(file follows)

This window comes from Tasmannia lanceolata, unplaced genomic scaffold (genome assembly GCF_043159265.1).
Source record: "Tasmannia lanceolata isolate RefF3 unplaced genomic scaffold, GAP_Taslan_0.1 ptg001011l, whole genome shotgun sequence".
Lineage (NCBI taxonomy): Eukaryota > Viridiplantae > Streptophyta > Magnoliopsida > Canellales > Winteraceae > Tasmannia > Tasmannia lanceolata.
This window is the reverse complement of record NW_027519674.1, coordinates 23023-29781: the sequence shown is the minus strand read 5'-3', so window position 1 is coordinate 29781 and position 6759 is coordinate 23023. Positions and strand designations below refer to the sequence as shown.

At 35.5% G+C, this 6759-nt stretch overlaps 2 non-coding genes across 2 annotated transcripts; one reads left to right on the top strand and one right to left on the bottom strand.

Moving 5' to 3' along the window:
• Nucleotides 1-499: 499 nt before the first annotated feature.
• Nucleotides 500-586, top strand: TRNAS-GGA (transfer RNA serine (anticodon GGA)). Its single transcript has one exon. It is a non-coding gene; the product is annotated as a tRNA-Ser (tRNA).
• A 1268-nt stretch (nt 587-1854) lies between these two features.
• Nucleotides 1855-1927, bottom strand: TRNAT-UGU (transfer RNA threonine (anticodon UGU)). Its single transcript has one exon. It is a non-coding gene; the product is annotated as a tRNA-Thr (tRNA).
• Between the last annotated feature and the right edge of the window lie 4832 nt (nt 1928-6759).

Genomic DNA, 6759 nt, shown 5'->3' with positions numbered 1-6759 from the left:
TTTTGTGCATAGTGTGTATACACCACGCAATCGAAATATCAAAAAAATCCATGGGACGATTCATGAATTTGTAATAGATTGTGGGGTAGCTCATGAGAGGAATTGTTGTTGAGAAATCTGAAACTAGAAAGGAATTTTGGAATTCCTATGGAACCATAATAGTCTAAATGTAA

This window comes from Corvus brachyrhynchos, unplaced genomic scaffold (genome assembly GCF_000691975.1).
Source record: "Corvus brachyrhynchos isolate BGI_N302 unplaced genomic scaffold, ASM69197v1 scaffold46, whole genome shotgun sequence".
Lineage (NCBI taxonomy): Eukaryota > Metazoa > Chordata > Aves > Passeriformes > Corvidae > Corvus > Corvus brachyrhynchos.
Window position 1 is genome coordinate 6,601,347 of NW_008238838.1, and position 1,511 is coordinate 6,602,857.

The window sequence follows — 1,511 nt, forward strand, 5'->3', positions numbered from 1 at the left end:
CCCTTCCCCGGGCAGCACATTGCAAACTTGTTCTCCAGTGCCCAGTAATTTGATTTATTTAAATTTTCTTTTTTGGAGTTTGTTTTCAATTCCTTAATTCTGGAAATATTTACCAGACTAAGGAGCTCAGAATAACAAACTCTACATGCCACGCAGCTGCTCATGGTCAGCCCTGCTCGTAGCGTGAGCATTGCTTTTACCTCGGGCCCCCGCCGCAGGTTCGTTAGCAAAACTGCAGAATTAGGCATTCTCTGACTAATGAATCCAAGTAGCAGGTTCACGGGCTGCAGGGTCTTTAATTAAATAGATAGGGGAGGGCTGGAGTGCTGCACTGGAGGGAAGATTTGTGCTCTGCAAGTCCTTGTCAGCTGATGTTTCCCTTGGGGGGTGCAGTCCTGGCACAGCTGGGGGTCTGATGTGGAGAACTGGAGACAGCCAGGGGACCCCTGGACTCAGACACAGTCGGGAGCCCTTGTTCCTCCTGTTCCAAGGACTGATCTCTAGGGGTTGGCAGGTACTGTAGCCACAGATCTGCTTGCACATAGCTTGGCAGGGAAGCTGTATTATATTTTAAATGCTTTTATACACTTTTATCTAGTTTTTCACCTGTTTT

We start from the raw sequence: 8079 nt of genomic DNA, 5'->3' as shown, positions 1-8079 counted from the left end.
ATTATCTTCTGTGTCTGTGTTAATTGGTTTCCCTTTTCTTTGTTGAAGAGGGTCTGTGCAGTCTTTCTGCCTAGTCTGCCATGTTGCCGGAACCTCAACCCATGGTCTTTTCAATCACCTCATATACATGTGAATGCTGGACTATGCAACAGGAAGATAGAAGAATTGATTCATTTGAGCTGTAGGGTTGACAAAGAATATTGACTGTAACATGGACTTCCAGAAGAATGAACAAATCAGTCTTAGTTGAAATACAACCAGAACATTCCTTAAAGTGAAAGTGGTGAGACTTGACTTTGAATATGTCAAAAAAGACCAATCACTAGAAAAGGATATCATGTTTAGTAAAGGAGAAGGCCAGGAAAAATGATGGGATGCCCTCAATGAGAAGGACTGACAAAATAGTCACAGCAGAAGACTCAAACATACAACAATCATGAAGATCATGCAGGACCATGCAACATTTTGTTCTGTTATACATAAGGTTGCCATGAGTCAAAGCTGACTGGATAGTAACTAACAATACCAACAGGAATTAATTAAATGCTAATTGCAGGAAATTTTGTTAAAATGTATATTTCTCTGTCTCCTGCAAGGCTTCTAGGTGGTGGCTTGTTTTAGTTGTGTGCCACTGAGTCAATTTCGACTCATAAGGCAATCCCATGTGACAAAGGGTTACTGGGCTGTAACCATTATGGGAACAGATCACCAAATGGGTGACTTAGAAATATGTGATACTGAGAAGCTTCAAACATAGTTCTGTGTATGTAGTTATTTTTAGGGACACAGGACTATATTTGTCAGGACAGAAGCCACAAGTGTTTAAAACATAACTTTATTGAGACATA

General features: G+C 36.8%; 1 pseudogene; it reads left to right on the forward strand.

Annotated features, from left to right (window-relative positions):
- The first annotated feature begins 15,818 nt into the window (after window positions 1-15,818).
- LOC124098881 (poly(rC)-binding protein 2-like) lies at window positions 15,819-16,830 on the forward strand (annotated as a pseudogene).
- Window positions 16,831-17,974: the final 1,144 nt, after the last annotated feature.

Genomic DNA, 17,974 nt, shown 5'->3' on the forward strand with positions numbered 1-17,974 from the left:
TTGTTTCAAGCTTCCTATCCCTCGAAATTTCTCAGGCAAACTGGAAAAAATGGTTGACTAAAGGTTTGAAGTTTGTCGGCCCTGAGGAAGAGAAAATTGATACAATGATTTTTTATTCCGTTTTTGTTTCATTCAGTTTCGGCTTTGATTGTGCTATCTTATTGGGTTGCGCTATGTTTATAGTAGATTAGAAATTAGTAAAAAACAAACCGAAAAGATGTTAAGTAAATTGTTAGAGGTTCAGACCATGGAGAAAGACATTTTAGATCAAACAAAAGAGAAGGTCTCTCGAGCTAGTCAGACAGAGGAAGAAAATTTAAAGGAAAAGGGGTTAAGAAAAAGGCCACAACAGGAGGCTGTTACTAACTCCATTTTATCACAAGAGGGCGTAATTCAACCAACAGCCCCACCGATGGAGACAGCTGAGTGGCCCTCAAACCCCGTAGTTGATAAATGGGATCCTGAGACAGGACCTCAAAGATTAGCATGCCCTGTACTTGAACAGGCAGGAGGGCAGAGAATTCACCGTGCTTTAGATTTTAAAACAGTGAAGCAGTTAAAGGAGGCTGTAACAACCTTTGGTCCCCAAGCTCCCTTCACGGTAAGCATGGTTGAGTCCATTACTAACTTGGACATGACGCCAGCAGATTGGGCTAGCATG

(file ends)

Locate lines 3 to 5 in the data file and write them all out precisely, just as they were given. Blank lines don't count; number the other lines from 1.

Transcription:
Lineage (NCBI taxonomy): Eukaryota > Viridiplantae > Streptophyta > Magnoliopsida > Canellales > Winteraceae > Tasmannia > Tasmannia lanceolata.
This window is the reverse complement of record NW_027519674.1, coordinates 23023-29781: the sequence shown is the minus strand read 5'-3', so window position 1 is coordinate 29781 and position 6759 is coordinate 23023. Positions and strand designations below refer to the sequence as shown.

At 35.5% G+C, this 6759-nt stretch overlaps 2 non-coding genes across 2 annotated transcripts; one reads left to right on the top strand and one right to left on the bottom strand.